Epoch J2000.0 Equinox J2000.0
|Right ascension||03h 19m 21.6960s|
|Declination||+03° 22′ 12.712″|
|Apparent magnitude (V)||4.84|
|U−B color index||+0.185|
|B−V color index||+0.674|
|Radial velocity (Rv)||+19.9 km/s|
|Proper motion (μ)|| RA: 269.30 ± 0.24 mas/yr |
Dec.: 93.75 ± 0.22 mas/yr
|Parallax (π)||109.41 ± 0.27 mas|
|Distance||29.81 ± 0.07 ly |
(9.14 ± 0.02 pc)
|Absolute magnitude (MV)||5.16|
|Mass||1.037 ± 0.042 M☉|
|Radius||0.95 ± 0.10 R☉|
|Surface gravity (log g)||4.51 cgs|
|Metallicity [Fe/H]||+0.05 dex|
|Rotational velocity (v sin i)||4.5 km/s|
Kappa1 Ceti (κ1 Cet, κ1 Ceti) is a yellow dwarf star approximately 30 light-years away in the equatorial constellation of Cetus. The star was discovered to have a rapid rotation, roughly once every nine days. Though there are no extrasolar planets confirmed to be orbiting the star, Kappa1 Ceti is considered a good candidate to contain terrestrial planets (like the Earth). The system is a candidate binary star, but has not been confirmed. The star should not be confused with the star Kappa2 Ceti, which is ten times as distant.
Kappa1 Ceti is a yellow dwarf star of the spectral type G5Ve. Since 1943, the spectrum of this star has served as one of the stable anchor points by which other stars are classified. The star has roughly the same mass as the Sun, with 95% of the Sun's radius but only 85 percent of the luminosity. It is unclear whether the star is equal or is more enriched in elements heavier than hydrogen, but it is determined that the star has between 98 and 240 percent of the Sun's abundance of iron. Kappa1 Ceti is much younger than the Sun, and may only be around 800 million years old.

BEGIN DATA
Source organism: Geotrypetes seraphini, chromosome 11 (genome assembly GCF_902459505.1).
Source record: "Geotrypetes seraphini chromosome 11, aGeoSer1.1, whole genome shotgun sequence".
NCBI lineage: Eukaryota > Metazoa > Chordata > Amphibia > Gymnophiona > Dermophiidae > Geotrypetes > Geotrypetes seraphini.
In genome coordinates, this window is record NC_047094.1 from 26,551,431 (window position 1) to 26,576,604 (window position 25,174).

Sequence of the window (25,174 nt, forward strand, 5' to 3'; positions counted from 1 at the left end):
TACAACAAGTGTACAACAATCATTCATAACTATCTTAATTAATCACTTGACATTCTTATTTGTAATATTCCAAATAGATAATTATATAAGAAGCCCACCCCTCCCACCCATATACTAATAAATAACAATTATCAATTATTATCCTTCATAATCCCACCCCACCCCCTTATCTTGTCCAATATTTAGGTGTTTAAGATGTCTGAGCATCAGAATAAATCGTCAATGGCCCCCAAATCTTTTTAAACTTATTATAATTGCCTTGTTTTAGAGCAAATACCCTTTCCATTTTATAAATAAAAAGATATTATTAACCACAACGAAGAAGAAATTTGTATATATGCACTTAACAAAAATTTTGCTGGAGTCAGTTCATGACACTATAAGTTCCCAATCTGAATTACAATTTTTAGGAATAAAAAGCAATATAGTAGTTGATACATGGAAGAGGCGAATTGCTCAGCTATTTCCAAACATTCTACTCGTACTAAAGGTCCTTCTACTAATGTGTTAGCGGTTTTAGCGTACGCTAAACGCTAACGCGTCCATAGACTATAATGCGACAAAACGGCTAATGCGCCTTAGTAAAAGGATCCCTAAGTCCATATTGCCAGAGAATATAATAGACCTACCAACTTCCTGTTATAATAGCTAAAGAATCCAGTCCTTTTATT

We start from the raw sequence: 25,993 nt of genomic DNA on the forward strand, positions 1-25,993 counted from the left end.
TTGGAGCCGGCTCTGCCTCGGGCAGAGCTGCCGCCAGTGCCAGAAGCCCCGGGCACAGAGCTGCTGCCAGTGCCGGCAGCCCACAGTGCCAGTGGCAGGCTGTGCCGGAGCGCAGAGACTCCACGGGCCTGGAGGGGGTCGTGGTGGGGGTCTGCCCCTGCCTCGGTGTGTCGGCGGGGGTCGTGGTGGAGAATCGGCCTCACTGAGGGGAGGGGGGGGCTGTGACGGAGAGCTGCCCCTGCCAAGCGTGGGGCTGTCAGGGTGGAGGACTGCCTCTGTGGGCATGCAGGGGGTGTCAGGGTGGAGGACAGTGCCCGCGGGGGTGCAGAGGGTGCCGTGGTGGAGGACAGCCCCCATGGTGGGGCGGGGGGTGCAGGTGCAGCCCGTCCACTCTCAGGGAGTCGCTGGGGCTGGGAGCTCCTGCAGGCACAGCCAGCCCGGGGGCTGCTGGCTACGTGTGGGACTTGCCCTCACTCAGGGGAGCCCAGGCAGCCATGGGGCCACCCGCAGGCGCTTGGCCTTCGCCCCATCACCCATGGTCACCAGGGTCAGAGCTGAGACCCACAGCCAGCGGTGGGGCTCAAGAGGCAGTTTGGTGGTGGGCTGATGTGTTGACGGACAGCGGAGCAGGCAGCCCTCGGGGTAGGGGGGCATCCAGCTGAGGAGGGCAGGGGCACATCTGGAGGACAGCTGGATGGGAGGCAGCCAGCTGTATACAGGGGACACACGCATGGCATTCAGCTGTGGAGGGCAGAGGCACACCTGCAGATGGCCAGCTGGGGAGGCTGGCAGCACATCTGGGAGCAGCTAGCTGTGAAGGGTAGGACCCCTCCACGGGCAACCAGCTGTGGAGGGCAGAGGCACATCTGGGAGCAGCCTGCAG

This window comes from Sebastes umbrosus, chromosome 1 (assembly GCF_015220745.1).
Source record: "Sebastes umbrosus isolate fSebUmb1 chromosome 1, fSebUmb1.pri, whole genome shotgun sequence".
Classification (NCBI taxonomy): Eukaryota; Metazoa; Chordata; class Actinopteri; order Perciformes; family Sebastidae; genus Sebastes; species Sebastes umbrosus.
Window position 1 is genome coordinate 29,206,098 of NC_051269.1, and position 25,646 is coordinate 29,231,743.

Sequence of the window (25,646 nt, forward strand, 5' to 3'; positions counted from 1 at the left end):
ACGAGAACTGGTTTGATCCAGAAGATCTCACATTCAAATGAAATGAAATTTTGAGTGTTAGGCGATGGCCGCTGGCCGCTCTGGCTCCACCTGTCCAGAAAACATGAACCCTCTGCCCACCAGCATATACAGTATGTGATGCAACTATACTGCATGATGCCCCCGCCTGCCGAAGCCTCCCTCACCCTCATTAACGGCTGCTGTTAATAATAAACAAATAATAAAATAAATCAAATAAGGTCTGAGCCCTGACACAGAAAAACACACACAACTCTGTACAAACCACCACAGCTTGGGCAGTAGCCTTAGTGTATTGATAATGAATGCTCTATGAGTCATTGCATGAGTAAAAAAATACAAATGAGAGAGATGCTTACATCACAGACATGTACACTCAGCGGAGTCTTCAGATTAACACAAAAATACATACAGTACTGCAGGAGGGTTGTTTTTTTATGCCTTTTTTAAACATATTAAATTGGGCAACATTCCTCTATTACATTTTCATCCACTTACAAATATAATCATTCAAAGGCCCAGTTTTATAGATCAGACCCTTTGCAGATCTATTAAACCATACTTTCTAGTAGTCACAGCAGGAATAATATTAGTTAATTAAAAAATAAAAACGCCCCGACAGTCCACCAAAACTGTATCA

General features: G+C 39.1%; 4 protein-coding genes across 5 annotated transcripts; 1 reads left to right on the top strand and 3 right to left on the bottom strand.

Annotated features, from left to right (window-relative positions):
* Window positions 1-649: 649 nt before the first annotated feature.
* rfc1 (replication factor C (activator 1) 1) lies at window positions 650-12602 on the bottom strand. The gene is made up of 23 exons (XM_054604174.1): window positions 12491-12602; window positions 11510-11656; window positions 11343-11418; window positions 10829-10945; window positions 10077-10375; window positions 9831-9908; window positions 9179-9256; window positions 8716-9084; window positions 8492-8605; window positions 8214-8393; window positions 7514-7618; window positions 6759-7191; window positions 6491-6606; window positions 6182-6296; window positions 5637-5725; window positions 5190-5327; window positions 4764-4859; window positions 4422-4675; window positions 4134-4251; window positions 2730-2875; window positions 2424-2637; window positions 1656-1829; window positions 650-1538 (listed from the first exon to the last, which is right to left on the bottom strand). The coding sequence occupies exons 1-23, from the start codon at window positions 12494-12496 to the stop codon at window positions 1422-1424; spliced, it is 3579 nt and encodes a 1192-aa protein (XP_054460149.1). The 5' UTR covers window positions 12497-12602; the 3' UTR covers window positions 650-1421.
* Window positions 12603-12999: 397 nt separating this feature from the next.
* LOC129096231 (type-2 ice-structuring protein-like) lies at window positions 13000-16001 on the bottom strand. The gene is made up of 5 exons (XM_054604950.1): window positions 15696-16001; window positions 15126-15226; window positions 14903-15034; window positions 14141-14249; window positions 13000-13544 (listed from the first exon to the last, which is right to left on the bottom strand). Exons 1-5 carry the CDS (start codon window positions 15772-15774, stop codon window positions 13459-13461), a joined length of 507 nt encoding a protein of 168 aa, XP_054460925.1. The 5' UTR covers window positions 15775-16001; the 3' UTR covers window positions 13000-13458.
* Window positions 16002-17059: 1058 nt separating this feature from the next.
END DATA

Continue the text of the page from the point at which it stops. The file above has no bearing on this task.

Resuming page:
The rapid rotation rate of this star, approximately once every nine days, is indicative of a relatively youthful body several hundred million years in age. Due to starspots, the star varies slightly over the approximately the same period. The variations in period are thought to be caused by differential rotation at various latitudes, similar to what happens on the surface of the Sun. The star spots on Kappa1 Ceti range in latitude from 10° to 75° The magnetic properties of this star make it "an excellent match for the Sun at a key point in the Earth's past".
According to recent hypotheses, unusually intense stellar flares from a solar twin star could be caused by the interaction of the magnetic field of a giant planet in tight orbit with that star's own magnetic field. Some Sun-like stars of spectral class F8 to G8 have been found to undergo enormous magnetic outbursts to produce so-called superflares (coronal mass ejections) that release between 100 and 10 million times more energy than the largest flares ever observed on the sun, making them brighten briefly by up to 20 times. In 1998, nine Solar twin stars (including Kappa1 Ceti) were observed to have produced superflares, on average, about once per century. None of these stars rotate particularly fast, have close binary companions, or are very young. Previously, such large flares had not been observed in solar-type main sequence stars, although they are common in a group of dim main-sequence, reddish M dwarfs known as flare stars.
Possible planetary system
Using the radial velocity technique, the search for substellar companions has thus far failed to find a brown dwarf or extrasolar planet in the "hot zone" orbit around Kappa1 Ceti. Given the regular eruption of superflares, however, it is unlikely that Earth-type life could survive for long on any inner terrestrial planet. The distance from the star where an Earth-type planet (with liquid water) would be stable is centered on 0.92 astronomical units from the star (between the orbital distances of Earth and Venus in the Solar system). At this distance, such a planet would have an orbital period of almost 324 days.
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